Venice’s famed tolerance is being tested by the homeless
The homeless people camped outside a planned Google facility in Venice were beginning to stir when Los Angeles police rolled up around dawn.
Chesnel Dorceus was slow to dismantle his makeshift shelter and wound up briefly in handcuffs.
“Wow, blankets on a cart is a structure?” said Dorceus, 26, who was cited for illegally lodging in the street and released. “Why can’t you guys leave me alone?”
Such interactions have become routine in the beachfront neighborhood. Under a 2007 court settlement, homeless people may sleep on sidewalks in the city of Los Angeles as long as they move on by 6 a.m. When they don’t, officers find themselves on wake-up patrol.
“Sometimes I wish I had crime that was more police-related,” said Sgt. Theresa Skinner, who estimated that 75% of the complaints she deals with as a senior lead officer were about transients.
The county is home on any given night to 58,000 homeless people, according to a U.S. Conference of Mayors report. Venice long has been a magnet for transients and affluent homeowners alike — the two groups generally coexisting in a community known for embracing people on society’s fringes.
But now — with gang crime on the wane, new business ventures bringing in jobs and property values on the rise — gentrification is going strong. Homelessness is also on the rise, leading to increased tensions.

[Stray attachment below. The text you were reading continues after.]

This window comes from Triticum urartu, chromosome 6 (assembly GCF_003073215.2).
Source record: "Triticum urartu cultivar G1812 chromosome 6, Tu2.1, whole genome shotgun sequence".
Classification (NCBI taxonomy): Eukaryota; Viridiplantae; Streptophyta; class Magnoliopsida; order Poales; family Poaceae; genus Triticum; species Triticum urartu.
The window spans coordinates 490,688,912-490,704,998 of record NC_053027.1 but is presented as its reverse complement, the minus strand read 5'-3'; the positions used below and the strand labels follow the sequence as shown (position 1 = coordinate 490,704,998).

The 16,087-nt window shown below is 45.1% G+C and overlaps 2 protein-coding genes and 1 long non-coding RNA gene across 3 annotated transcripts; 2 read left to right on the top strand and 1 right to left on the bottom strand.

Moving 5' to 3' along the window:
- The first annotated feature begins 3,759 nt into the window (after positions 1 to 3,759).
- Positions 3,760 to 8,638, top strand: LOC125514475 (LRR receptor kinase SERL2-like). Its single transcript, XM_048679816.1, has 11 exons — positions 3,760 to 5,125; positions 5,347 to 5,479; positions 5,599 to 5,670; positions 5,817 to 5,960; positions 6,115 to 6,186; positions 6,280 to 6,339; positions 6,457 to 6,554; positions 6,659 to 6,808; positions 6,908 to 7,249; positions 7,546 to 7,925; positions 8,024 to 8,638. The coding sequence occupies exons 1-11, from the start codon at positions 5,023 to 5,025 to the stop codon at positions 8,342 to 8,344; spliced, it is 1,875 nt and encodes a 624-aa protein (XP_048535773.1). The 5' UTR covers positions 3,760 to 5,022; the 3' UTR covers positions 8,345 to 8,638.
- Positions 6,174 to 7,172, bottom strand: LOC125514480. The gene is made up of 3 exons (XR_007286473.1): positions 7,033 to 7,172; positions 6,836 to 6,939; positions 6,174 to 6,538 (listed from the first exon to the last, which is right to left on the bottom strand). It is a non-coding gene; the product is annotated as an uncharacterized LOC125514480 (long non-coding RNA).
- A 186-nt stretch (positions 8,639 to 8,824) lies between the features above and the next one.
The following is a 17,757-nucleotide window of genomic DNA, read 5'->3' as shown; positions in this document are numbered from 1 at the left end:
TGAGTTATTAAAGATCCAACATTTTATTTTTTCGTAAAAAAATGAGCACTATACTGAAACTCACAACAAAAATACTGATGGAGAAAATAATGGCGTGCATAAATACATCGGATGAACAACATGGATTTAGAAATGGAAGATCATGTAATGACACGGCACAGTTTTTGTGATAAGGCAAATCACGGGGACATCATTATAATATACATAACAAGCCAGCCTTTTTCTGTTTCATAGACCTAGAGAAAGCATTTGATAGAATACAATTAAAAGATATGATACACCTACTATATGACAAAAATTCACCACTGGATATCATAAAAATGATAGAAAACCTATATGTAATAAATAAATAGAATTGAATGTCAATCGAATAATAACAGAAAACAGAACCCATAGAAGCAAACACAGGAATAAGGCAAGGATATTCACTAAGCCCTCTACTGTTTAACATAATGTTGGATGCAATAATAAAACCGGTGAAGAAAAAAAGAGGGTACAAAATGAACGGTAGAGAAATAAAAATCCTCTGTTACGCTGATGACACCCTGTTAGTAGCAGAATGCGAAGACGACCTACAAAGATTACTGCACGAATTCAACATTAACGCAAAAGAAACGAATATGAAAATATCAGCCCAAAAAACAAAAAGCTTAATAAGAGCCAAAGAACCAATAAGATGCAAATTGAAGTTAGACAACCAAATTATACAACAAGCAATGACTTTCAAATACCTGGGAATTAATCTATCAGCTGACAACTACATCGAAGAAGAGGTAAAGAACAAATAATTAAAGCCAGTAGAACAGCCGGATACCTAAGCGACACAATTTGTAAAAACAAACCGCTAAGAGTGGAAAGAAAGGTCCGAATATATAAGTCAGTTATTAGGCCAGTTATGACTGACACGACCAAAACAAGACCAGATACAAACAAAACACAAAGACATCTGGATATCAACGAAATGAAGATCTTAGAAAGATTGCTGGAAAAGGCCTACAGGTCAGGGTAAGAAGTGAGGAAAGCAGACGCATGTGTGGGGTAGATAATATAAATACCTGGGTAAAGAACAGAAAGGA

In recent weeks, officials counted 174 homeless people on Venice’s streets and 132 more at its winter shelter, a jump from a year ago, police said.
Some newer residents are quick to call police about things the old guard would have shrugged off, locals say. At the same time, young, aggressive transients — other homeless people call them “dirt punks” — are upsetting longtime residents.
Carolyn Flook, who has lived in Venice since the 1990s said she asked a homeless friend last month to help her eject a young transient from her carport. Instead of leaving, the man chased her down the driveway on his skateboard.
“He gave me the finger and was yelling obscenities,” she said. “This didn’t go on before.”
Grievances cut both ways.
Brian Connolly, an aspiring screenwriter, said he arrived at Starbucks with a sleeping bag on his back and was told he would have to take his sausage sandwich and coffee outside.
In an article he wrote in a local newspaper, Connolly accused the store of instituting “Jim Crow laws” for the homeless in Venice.
In response, Starbucks said that a blanket exclusion of homeless people was against company policy. “We spoke with our store partners and used this as a coaching opportunity,” said spokeswoman Laurel Harper.
L.A. City Councilman Mike Bonin, whose Westside district includes Venice, said it was time to move beyond stereotypes of homeless people as either victims or predators.
“All of these things are true and none are exclusively true,” he said. “When we use homelessness as a catch-all, we cannot find solutions.”
Even a modest plan to get shopping carts and tarps belonging to the homeless off the streets ran into trouble: Someone attached extra padlocks to a cargo container that had been set up for homeless people to store their property while they are at a winter shelter. The Department of Recreation and Parks had to get a bolt-cutter to free the belongings.